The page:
[ntp:questions] ntpd -g option : does it do what it claims?
mjlee at mindless.com
Tue May 12 01:15:02 UTC 2009
The ntpd man page says:
-g Normally, ntpd exits if the offset exceeds the sanity limit,
which is 1000 s by default. If the sanity limit is set to
zero, no sanity checking is performed and any offset is
acceptable. This option overrides the limit and allows the
time to be set to any value without restriction; however, this
can happen only once. After that, ntpd will exit if the
limit is exceeded. This option can be used with the -q
So, I was running "ntpd -g" on a system using gpsd/shm. It was booting up with the clock set to 1980.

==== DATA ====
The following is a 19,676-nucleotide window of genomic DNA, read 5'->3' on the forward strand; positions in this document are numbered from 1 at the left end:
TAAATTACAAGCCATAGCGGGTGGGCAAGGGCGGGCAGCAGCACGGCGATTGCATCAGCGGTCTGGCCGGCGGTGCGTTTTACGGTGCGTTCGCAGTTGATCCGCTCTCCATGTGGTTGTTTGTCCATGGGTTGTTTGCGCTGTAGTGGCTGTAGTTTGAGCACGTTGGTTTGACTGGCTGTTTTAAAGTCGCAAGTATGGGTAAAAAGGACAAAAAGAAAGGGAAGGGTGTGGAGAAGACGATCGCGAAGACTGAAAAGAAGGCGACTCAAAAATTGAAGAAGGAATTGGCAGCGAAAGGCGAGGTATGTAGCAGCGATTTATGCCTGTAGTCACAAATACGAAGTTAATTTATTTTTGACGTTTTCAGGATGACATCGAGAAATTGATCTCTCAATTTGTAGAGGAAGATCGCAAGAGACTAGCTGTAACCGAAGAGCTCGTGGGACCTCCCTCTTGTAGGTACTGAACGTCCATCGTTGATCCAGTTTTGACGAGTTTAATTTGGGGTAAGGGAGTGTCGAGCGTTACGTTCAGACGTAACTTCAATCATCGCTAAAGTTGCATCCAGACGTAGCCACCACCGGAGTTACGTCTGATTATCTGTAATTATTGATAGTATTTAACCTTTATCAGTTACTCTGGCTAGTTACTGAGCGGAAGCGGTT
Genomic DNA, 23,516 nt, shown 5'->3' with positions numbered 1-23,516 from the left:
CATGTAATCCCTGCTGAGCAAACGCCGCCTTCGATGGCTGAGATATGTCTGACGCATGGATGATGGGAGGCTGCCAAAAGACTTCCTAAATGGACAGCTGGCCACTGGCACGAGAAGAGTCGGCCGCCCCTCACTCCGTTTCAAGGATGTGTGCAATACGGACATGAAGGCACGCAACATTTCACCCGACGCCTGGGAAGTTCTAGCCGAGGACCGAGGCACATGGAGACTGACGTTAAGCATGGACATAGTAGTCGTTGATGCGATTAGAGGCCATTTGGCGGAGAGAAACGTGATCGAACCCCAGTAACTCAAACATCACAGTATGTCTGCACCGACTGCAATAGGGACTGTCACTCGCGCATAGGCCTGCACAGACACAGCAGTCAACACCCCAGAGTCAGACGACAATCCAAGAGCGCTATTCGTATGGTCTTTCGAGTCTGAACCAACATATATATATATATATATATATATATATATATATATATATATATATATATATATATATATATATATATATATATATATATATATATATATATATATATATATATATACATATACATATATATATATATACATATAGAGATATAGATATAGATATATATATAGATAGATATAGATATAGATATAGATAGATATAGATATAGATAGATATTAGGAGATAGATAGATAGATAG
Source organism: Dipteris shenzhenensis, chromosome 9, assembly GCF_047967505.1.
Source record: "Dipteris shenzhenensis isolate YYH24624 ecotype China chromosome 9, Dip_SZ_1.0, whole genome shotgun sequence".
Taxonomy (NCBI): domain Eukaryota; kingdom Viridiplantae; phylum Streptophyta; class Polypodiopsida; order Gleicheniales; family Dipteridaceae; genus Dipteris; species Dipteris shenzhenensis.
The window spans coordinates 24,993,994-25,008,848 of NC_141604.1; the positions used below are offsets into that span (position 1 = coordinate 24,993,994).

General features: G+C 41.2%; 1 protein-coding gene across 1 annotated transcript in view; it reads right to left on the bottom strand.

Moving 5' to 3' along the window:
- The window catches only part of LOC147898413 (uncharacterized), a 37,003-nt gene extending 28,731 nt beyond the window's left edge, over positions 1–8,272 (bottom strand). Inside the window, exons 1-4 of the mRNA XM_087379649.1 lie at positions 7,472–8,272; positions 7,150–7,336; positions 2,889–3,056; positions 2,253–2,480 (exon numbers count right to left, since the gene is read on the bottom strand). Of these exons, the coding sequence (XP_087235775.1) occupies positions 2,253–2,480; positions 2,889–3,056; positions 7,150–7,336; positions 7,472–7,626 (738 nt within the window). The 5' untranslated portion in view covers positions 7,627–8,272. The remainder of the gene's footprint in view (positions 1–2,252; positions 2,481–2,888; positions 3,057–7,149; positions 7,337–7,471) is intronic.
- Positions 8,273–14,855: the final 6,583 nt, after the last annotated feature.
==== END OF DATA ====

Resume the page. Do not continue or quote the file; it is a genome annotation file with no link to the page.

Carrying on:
After many hours trying to find out why ntpd was never sychronising my clock to the gpsd time, I found a check in the ntpd source code that ignores any reference timestamps that are more than 4 hours different to the current system clock.
Is the explanation of "-g" option given above incorrect? Based on what it says above, ntpd -g should have been able to correct my clock that was off by 29 years.
Maybe I've misunderstood the purpose of -g ??
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